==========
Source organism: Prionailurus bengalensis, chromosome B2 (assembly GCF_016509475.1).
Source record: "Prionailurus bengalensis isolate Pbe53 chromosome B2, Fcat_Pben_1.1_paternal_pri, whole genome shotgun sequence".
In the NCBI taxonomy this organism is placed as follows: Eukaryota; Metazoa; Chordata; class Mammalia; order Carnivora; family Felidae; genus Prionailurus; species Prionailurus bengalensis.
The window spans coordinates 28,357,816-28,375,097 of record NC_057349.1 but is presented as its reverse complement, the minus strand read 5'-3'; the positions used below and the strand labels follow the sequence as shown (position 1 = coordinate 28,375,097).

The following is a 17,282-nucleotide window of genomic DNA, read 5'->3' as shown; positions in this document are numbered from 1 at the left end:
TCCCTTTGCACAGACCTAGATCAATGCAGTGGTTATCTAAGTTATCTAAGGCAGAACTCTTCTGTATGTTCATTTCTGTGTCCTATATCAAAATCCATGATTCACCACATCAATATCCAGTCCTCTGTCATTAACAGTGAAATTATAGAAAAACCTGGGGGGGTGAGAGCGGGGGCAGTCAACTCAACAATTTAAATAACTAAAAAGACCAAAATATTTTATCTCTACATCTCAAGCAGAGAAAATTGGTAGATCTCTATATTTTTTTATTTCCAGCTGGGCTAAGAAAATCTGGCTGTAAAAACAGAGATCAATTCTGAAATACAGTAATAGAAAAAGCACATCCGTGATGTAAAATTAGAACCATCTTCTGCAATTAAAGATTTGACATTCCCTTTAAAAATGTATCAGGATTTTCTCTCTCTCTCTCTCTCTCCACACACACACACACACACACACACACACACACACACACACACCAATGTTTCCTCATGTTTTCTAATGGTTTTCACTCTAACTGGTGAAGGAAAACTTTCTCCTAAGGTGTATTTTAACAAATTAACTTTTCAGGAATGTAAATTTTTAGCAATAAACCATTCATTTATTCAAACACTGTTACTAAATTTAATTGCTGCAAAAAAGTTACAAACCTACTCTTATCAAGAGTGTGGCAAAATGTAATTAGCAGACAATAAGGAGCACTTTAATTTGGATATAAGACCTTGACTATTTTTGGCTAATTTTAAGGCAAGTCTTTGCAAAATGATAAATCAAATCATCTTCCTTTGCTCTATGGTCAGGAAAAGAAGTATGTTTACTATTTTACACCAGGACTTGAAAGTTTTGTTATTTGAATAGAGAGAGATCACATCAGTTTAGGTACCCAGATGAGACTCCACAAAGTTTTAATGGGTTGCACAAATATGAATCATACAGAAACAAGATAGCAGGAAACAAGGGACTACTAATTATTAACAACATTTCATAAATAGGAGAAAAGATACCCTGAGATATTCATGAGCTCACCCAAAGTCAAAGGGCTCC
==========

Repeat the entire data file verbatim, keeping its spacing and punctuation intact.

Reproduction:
Source organism: Prionailurus bengalensis, chromosome B2 (assembly GCF_016509475.1).
Source record: "Prionailurus bengalensis isolate Pbe53 chromosome B2, Fcat_Pben_1.1_paternal_pri, whole genome shotgun sequence".
In the NCBI taxonomy this organism is placed as follows: Eukaryota; Metazoa; Chordata; class Mammalia; order Carnivora; family Felidae; genus Prionailurus; species Prionailurus bengalensis.
The window spans coordinates 28,357,816-28,375,097 of record NC_057349.1 but is presented as its reverse complement, the minus strand read 5'-3'; the positions used below and the strand labels follow the sequence as shown (position 1 = coordinate 28,375,097).

The following is a 17,282-nucleotide window of genomic DNA, read 5'->3' as shown; positions in this document are numbered from 1 at the left end:
TCCCTTTGCACAGACCTAGATCAATGCAGTGGTTATCTAAGTTATCTAAGGCAGAACTCTTCTGTATGTTCATTTCTGTGTCCTATATCAAAATCCATGATTCACCACATCAATATCCAGTCCTCTGTCATTAACAGTGAAATTATAGAAAAACCTGGGGGGGTGAGAGCGGGGGCAGTCAACTCAACAATTTAAATAACTAAAAAGACCAAAATATTTTATCTCTACATCTCAAGCAGAGAAAATTGGTAGATCTCTATATTTTTTTATTTCCAGCTGGGCTAAGAAAATCTGGCTGTAAAAACAGAGATCAATTCTGAAATACAGTAATAGAAAAAGCACATCCGTGATGTAAAATTAGAACCATCTTCTGCAATTAAAGATTTGACATTCCCTTTAAAAATGTATCAGGATTTTCTCTCTCTCTCTCTCTCTCCACACACACACACACACACACACACACACACACACACACACACCAATGTTTCCTCATGTTTTCTAATGGTTTTCACTCTAACTGGTGAAGGAAAACTTTCTCCTAAGGTGTATTTTAACAAATTAACTTTTCAGGAATGTAAATTTTTAGCAATAAACCATTCATTTATTCAAACACTGTTACTAAATTTAATTGCTGCAAAAAAGTTACAAACCTACTCTTATCAAGAGTGTGGCAAAATGTAATTAGCAGACAATAAGGAGCACTTTAATTTGGATATAAGACCTTGACTATTTTTGGCTAATTTTAAGGCAAGTCTTTGCAAAATGATAAATCAAATCATCTTCCTTTGCTCTATGGTCAGGAAAAGAAGTATGTTTACTATTTTACACCAGGACTTGAAAGTTTTGTTATTTGAATAGAGAGAGATCACATCAGTTTAGGTACCCAGATGAGACTCCACAAAGTTTTAATGGGTTGCACAAATATGAATCATACAGAAACAAGATAGCAGGAAACAAGGGACTACTAATTATTAACAACATTTCATAAATAGGAGAAAAGATACCCTGAGATATTCATGAGCTCACCCAAAGTCAAAGGGCTCC